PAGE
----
“It’s with extreme sadness that we bring you the news of the loss of the St. Louis musical icon Mr. Oliver Sain. Known as ‘The Man with the Golden Horn’, Oliver was a humble, gracious man, a local musical legend who bravely fought cancer, actively performing until just recently.
Oliver was a friend to STLBlues and countless fans and musical colleagues. Here’s Oliver’s guestbook, in case you’d like to say a few words. Loved by many and missed by all who knew him, may Olivers music be eternal. Here’s some glimpses of Mr. Oliver Sain, as we remember him so fondly
Yes, St. Louis, that river city positioned midway between Memphis and Chicago, has been a way station to the musical tides that wash those two places, as well as supporting its own scene and artists. Just as barge traffic moves past on the Mississippi, so too do all great names in blues and soul come to town. Musicians come and go, but in St. Louis the person who has been at the center of music in every capacity (and survived) with the greatset influence, is Oliver Sain. As multi-instrumentalist, bandleader, arranger, songerwriter, producer and owner of recording facilities, Sain is the man. Only his friend Ike Turner can claim comparable influence. They both share the ability to don many musical hats, from solo artist to talent scout and studio master. The music of St. Louis is permeated by thier spirits. Like so many musicians in St. Louis, Oliver Sain was born in the state of Mississippi, in 1932. There were musical relatives. Grandfather Dan Sane was was a guitarist working with Frank Stokes and The Beale Streets Shieks; stepfather was the piano player Willie Love. By the late 40’s Sains family lived in West Memphis, Arkansas where a young Oliver Sain would hear and interact with Willie Nix, Sonny Boy Williamson, Junior Parker and Howlin’ Wolf. Sain first sat in on sets playing drums, but soon moved to his principal instrument, the saxophone. Before moving to Chicago in the early 50’s, he played with the Howlin’ Wolf Band in the Memphis area before the Wolf made his own move to Chicago (“Yeah, I kept watching this greasy-headed white kid staring at us through the studio glass, hanging out, you know. I was almost ready to somebody to kick him out. Hell, I didn’t know it was Elvis.”) Also at this time Oliver began his long relationship with Little Milton Campbell, one that included a stint as bandleader for Milton as well as songwriting collaborations. The short visit to Chicago saw Oliver briefly reunite with Wolf, as well as play for Elmore James.
But things were moving 300 miles south in St. Louis. Ike, with his pre-Tina Kings of Rhythm, carried vocal stars such as Billie Gayles, Clayton Love, and Jackie Brenston, and was wrecking any house they played. Also, Campbell was established in town and beginning to record for Bobbin. Soon Oliver was in charge of the band. Turner and Milton’s units introduced the cream of St. Louis R&B vocal talents to stage and studio, including Fontella Bass, Stacy Johnson, Tina and Her Ikettes, and Bobby McClure. Already playing piano with Sain, Fontella began her singing career as featured vocalist of The Oliver Sain Revue. Sain’s contacts with Chess in Chicago led to Bass signing on for her successful period for the label. A duet with McClure, penned by Sain, went to the top of Billboards R&B charts.
Oliver Sain & Friends
He has shown a major talent for not only discovering singers, but writing for them some of the best soul ballads of the 60’s and 70’s. Singers Bass, Mitty Collier, Shirley Brown, Irma Thomas, and Ann Peebles have all encountered Oliver in their careers. As singer Tracy Nelson once observed, “I think ‘Walk Away’ by Oliver Sain might be the greatest lyric ever written for a woman. Now all of these things assure Mr. Sain his mention in the music histories, but it is as a soloist fronting a band where Oliver Sain should be heard. Make no mistake, on record and especially live, Oliver can be a monster. On alto sax he shows himself to be an absolute first-rank R&B stylist. His piercing, acidic tart-toned projection on horn makes Sain’s playing instantly recognizable. He is another player whose name is not of the household, but whose reputation is worldwide with musicians and audiences.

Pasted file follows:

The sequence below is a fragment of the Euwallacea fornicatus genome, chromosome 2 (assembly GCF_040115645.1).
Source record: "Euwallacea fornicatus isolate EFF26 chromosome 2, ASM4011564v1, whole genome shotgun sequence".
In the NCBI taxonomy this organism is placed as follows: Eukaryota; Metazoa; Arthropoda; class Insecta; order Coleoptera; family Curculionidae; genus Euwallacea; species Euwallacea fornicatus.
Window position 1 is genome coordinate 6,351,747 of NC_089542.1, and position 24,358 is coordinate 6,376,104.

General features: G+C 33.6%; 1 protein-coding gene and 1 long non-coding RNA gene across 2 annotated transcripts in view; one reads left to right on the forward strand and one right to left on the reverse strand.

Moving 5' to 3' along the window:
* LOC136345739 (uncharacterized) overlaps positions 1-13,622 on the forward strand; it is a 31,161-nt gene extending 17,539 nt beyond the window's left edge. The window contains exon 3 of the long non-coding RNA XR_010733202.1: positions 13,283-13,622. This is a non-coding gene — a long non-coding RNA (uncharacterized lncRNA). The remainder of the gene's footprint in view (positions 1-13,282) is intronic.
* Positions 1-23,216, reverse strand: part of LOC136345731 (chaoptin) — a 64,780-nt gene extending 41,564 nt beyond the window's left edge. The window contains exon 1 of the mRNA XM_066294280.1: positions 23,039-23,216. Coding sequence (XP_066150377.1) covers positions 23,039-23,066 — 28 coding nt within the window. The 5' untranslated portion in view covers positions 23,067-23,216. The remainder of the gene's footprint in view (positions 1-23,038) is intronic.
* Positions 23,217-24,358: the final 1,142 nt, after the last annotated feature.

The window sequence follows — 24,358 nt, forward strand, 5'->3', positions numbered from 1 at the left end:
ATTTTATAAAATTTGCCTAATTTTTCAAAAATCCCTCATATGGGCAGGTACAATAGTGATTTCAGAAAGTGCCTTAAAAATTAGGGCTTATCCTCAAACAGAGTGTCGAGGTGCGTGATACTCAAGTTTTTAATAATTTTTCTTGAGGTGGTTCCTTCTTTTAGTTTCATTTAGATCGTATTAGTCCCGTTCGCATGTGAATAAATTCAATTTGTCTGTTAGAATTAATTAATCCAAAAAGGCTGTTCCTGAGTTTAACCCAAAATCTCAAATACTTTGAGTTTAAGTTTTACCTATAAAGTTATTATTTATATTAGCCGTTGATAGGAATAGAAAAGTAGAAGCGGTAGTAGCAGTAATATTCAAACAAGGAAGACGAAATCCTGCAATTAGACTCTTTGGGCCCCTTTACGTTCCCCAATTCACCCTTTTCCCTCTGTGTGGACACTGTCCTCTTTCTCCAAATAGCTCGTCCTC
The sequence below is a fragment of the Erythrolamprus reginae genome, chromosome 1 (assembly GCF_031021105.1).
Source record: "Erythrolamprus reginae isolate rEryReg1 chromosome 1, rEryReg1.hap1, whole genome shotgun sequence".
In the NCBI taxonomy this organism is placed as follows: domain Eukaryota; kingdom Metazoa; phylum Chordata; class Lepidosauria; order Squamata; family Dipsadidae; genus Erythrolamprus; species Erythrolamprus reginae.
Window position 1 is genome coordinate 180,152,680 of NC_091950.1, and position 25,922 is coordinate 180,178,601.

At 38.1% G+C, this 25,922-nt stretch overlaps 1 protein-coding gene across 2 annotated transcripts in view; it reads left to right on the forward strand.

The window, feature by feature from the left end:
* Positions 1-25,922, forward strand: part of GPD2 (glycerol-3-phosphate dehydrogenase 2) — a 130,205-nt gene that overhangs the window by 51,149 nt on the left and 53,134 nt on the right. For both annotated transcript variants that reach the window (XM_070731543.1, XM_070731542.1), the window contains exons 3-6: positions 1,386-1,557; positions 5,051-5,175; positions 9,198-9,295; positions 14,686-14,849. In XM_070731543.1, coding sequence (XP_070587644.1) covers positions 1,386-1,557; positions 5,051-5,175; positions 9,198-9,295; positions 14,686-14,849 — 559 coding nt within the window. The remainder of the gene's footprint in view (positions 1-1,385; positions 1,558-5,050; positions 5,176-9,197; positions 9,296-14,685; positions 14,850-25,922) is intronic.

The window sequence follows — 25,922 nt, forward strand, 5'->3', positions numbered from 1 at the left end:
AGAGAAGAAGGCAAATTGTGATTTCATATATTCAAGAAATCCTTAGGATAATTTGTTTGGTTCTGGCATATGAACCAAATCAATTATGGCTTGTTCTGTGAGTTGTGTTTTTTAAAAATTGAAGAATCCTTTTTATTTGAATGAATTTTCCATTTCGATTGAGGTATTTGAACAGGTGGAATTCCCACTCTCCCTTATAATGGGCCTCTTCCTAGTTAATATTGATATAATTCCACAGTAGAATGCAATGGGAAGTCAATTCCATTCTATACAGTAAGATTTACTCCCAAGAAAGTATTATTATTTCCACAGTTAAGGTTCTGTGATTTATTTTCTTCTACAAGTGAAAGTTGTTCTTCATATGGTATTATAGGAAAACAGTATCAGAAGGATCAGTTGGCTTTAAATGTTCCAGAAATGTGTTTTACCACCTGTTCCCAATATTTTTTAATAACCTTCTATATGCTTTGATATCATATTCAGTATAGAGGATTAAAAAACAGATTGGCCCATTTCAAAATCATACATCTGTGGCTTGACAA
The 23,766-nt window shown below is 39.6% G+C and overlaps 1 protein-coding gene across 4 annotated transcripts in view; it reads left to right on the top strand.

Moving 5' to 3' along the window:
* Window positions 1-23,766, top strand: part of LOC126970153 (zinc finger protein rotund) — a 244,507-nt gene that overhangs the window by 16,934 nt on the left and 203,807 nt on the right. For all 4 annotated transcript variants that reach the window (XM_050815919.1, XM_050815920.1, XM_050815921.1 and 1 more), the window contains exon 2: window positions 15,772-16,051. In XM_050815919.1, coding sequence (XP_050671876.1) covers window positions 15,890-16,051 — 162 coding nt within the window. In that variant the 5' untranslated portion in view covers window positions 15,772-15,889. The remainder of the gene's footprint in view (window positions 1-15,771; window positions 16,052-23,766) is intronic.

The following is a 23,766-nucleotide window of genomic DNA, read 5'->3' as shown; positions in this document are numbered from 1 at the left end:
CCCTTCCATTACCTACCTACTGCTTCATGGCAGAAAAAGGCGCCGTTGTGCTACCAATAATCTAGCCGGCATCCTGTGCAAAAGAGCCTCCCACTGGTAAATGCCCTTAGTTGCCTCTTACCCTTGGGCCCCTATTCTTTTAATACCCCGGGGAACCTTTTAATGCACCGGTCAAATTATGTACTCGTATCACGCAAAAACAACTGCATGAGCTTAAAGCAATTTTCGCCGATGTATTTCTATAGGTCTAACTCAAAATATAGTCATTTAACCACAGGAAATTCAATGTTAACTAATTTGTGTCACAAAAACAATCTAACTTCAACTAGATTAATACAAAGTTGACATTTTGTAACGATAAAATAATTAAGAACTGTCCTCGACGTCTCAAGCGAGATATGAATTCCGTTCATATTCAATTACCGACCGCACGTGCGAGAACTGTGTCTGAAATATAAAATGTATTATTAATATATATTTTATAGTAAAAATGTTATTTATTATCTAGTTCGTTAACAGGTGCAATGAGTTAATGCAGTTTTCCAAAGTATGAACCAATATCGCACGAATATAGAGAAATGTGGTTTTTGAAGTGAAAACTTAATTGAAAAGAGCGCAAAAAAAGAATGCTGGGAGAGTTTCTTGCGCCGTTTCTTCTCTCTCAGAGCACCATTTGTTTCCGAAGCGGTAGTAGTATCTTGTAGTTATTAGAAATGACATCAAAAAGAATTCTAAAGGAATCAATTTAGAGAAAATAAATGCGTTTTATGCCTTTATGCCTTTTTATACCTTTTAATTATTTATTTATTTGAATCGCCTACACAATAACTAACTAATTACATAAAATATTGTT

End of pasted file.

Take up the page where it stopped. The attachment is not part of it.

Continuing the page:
In the late sixties, he opened his Archway Studio on Natural Bridge Boulevard in St. Louis. Nearly every musical style has been recorded there in the past twenty-five years, from Phil Perry’s smooth vocal group The Montclairs, to avant-gardist Julius Hemphill’s Coon Bid-ness. Archway is also where the A-Bet recordings on sain were cut. Despite independent A-Bet’s limited clout in the music business, some of these titles made their splash as dance floor hits in the U.S. and Europe, where Oliver first toured with “Bus Stop” in the 70’s. In the spring of1975, “Booty Bumpin” reached #78 on the Billboard R&B chart. “Party Hearty” was Oliver’s next chart appearance on the R&B charts, reaching #16 in early 1976 followed by “Feel Like Dancing” which peaked at #100 in the spring of 1977. The A-Bet sides by Sain can sit comfortably between the East Coast instrumentals of the era by such as Kool & The Gang, as well as the southern voicings of Willie Mitchell. Their lack of big-studio polish is overwhelmed by the down-home funk of the band and Sain’s great instrumental intensity. They sounded great at the time, and now in the day of “Acid Jazz” marketing and notice of all things funky…..well, you must appreciate. Oliver Sain still plays as strongly as before, leading his band onstage regularly in St. Louis, as well as the occasional European appearances, and all the recognitions and perks of being a master of the craft come his way: Lifetime Achievement awards, live shots on “Good Morning, America” and NPR, and some royalty checks. Having reached his seventies in full control of his musical gifts, why expect Oliver Sain’s story to be finished.